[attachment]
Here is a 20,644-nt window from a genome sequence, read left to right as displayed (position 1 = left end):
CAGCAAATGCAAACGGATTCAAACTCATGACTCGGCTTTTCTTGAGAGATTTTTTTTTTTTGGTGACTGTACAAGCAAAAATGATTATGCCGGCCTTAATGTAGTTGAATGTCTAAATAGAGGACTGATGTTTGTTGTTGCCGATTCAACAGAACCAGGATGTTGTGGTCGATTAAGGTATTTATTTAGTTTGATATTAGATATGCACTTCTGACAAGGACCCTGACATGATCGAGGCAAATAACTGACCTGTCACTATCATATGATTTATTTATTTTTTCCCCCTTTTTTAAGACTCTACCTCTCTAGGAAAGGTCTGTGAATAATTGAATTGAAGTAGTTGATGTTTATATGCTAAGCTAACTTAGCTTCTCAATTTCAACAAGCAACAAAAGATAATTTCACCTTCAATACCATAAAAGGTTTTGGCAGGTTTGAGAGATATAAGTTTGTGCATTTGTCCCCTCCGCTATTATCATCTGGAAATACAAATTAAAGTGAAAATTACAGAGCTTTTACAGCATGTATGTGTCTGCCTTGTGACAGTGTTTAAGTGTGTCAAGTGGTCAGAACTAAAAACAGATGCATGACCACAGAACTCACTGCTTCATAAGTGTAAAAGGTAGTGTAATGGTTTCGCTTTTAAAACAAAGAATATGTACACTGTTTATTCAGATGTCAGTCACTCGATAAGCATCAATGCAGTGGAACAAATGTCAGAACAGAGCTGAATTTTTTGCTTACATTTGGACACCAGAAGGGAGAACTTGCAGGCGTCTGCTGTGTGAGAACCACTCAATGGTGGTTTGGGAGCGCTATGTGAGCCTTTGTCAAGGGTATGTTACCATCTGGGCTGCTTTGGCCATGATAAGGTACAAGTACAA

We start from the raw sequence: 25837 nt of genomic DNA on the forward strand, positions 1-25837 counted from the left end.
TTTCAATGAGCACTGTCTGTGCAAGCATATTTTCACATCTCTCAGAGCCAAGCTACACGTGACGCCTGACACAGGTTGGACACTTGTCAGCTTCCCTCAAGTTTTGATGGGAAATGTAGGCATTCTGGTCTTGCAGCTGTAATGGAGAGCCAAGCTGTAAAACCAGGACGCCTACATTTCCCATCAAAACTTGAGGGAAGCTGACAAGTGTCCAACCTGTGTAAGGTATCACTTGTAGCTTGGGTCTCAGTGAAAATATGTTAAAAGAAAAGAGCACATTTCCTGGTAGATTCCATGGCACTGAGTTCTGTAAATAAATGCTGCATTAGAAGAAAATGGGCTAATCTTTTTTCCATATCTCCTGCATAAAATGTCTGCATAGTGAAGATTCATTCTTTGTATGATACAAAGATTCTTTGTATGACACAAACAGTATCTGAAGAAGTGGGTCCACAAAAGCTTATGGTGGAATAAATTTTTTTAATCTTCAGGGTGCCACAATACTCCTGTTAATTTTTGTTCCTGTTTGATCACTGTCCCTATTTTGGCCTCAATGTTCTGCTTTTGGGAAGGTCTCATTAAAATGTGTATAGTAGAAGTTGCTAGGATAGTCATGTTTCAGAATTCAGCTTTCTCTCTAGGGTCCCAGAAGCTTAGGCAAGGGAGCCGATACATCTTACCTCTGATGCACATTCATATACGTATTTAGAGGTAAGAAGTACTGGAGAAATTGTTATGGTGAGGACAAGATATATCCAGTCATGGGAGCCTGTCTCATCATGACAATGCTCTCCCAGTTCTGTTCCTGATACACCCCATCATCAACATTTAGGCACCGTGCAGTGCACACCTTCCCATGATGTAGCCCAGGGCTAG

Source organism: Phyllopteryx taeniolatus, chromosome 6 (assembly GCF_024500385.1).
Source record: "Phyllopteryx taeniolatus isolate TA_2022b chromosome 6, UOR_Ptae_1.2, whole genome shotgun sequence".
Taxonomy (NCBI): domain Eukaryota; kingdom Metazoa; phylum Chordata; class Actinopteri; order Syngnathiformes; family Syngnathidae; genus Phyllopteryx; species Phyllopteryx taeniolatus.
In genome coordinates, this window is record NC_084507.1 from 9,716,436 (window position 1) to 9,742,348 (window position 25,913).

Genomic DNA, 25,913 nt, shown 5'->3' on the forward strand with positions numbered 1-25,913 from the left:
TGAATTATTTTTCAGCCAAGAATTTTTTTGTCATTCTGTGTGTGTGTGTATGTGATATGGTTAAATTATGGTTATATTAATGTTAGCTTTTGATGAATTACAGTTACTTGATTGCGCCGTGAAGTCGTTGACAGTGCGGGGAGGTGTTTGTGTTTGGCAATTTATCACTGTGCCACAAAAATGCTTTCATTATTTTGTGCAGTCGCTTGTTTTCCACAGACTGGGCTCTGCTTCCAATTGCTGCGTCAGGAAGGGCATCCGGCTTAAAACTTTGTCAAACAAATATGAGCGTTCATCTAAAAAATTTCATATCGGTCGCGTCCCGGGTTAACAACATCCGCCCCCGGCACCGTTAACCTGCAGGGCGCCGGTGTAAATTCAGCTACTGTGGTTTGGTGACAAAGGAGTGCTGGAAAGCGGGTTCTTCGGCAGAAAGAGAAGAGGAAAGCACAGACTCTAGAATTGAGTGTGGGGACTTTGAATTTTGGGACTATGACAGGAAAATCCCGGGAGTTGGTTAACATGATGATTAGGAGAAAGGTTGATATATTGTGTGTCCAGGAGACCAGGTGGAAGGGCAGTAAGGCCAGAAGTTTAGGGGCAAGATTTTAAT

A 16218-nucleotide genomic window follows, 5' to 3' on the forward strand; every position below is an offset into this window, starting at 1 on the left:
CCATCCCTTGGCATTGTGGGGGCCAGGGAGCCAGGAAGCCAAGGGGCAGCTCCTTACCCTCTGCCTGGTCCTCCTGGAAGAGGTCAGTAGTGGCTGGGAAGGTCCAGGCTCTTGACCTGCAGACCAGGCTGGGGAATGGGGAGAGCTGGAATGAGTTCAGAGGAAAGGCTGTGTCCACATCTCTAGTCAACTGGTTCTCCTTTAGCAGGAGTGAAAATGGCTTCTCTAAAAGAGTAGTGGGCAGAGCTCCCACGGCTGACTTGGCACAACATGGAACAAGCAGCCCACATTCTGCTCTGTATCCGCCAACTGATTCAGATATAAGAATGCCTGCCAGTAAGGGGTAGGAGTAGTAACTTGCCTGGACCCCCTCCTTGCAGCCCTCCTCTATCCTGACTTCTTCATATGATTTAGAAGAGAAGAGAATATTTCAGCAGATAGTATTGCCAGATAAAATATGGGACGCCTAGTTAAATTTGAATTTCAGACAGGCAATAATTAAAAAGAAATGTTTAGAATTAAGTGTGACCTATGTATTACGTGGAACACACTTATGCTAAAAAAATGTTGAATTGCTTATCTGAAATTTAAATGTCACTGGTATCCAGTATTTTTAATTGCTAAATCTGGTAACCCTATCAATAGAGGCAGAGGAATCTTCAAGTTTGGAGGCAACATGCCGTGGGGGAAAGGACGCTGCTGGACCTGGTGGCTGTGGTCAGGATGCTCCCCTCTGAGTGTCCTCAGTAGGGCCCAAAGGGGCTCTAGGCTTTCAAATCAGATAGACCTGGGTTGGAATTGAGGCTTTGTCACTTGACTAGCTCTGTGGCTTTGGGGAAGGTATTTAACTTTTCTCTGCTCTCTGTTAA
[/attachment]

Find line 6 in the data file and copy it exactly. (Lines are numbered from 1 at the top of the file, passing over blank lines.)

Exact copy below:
Source record: "Phyllopteryx taeniolatus isolate TA_2022b chromosome 6, UOR_Ptae_1.2, whole genome shotgun sequence".